It’s one thing to know something when it comes to other people, but when it’s you concerned, this knowing can get blurred.
With my vague maternal instinct and minimal experience with babies, before I became a mom I wondered how would I know what to do? How would I keep a little foreign creature surviving and hopefully eventually thriving? To other people with similar fears, I could confidently say to them that they know what to do, they just have to trust themselves, ask for help when necessary and recognise that there are no hard and fast rules. That each parent is right for each baby and that what works for one may not work for another. That the child is looking for your individuality, your unique touch. That a baby needs its basic needs met and is not interested in whether your technique is perfect. That the Jones’s are not in fact getting it more right. I read the book “Child of Mine” and was in love with the honesty and poignancy with which writers describe the first year of parenting. With the varying colours of each description.
And yet, I find myself a new mom, plagued by the same insecurities and doubts, pouring over ‘what to expect in the first year’ and unable to internalize the wisdom I can so easily offer others. As I stumble blindfolded in the dark, I come across other moms who seem to have it all together – emotionally, physically, practically – and I clutch onto them fervently for answers, solutions, reassurance. I find myself spinning as I ponder the traditional questions: whether to vaccinate or wait, whether to impose a schedule on the child, let the baby lead the way or find a happy medium.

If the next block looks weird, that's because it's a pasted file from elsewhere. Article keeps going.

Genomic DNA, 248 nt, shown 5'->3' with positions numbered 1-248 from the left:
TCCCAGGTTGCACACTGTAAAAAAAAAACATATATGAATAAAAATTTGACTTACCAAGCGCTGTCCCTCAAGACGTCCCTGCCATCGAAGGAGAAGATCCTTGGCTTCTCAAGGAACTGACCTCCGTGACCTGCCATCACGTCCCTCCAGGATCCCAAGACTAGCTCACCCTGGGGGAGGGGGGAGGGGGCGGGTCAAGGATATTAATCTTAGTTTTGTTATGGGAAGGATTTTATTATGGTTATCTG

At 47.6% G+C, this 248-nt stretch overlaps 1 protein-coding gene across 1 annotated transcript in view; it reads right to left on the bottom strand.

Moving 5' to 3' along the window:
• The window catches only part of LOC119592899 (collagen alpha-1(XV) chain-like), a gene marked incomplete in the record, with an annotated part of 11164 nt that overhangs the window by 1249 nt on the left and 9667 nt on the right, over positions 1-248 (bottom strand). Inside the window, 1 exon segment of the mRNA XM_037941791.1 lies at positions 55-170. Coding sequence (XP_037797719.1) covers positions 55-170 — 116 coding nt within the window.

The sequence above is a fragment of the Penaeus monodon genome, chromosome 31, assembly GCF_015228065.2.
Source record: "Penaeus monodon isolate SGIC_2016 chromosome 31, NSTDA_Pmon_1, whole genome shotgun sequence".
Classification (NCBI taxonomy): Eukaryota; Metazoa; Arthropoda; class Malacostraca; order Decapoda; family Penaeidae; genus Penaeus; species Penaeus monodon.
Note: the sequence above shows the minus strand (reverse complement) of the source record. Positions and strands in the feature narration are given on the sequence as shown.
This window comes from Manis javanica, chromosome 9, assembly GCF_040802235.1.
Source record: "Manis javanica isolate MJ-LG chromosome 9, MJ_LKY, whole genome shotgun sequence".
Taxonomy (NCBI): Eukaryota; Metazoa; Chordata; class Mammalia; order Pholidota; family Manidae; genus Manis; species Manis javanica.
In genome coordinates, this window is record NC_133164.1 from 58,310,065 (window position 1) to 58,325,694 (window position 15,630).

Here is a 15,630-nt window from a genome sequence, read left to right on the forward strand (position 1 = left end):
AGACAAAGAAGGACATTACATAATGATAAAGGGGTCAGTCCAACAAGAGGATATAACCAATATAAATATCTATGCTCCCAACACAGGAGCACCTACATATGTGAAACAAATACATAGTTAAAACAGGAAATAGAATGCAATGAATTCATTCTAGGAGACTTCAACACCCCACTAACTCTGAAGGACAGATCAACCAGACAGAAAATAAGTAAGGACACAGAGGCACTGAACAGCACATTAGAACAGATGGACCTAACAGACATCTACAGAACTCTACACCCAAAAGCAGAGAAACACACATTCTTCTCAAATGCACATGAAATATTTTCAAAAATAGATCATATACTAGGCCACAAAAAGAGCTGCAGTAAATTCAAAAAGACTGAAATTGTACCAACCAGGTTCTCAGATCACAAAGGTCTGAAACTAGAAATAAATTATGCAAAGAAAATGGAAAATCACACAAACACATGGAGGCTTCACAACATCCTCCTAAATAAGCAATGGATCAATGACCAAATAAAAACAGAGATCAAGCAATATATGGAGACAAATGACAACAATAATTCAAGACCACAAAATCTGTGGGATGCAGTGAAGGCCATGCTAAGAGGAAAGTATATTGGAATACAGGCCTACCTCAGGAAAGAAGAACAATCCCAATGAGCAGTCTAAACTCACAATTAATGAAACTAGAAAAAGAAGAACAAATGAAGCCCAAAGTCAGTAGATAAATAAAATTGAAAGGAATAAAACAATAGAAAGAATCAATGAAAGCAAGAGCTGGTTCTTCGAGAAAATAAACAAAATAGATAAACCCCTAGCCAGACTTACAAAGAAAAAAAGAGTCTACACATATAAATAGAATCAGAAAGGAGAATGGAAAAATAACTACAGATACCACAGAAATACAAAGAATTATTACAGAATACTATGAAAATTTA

I look uncertainly at this new me in the mirror: milk-stained mamma; fun but slightly neurotic. And I decide to give her a hug. For I’m trying so hard that it matters not so much if I have it all worked out, if I make the right decision, how I’ll cope with the inevitable endless million- and-one challenges on the horizon or how I’m doing in comparison to the next. What matters are the smiles on my girl’s face now as I sing her wacky theme song “The Noa Tzipporah song” and suggest a nappy change, her favourite activity. Or, the earnest way in which she listens to all my jabbering and the effort she puts into squealing back on cue. The calm that descends on her when she hears Alica Keys’ “Lesson Learned” (she has great taste in music). It’s about appreciating the blessing of hanging out with my daughter, who is in many ways like a new best friend that happens to be slightly dramatic and gassy at times but is truly delightful. Someone who helps me look at the world again as I see it through her eyes of awe.
And so I decide to free myself. From a life sentence of trying to be the perfect mom. I’m not perfect, nowhere near. I’ll never be the mom who is always organised, prepared and ahead of the game. But I hope to be a mom who isn’t missing out on the experience and on life by trying to be something and someone else. For every mother-child relationship has its own beat, its own tune. Sure I aim to create calm, boundaries and order but when we have crumbs on the carpets and a little dirt in our nails, I hope to shrug. And breathe in the wow of the moments we share, laugh and sing in our own special way.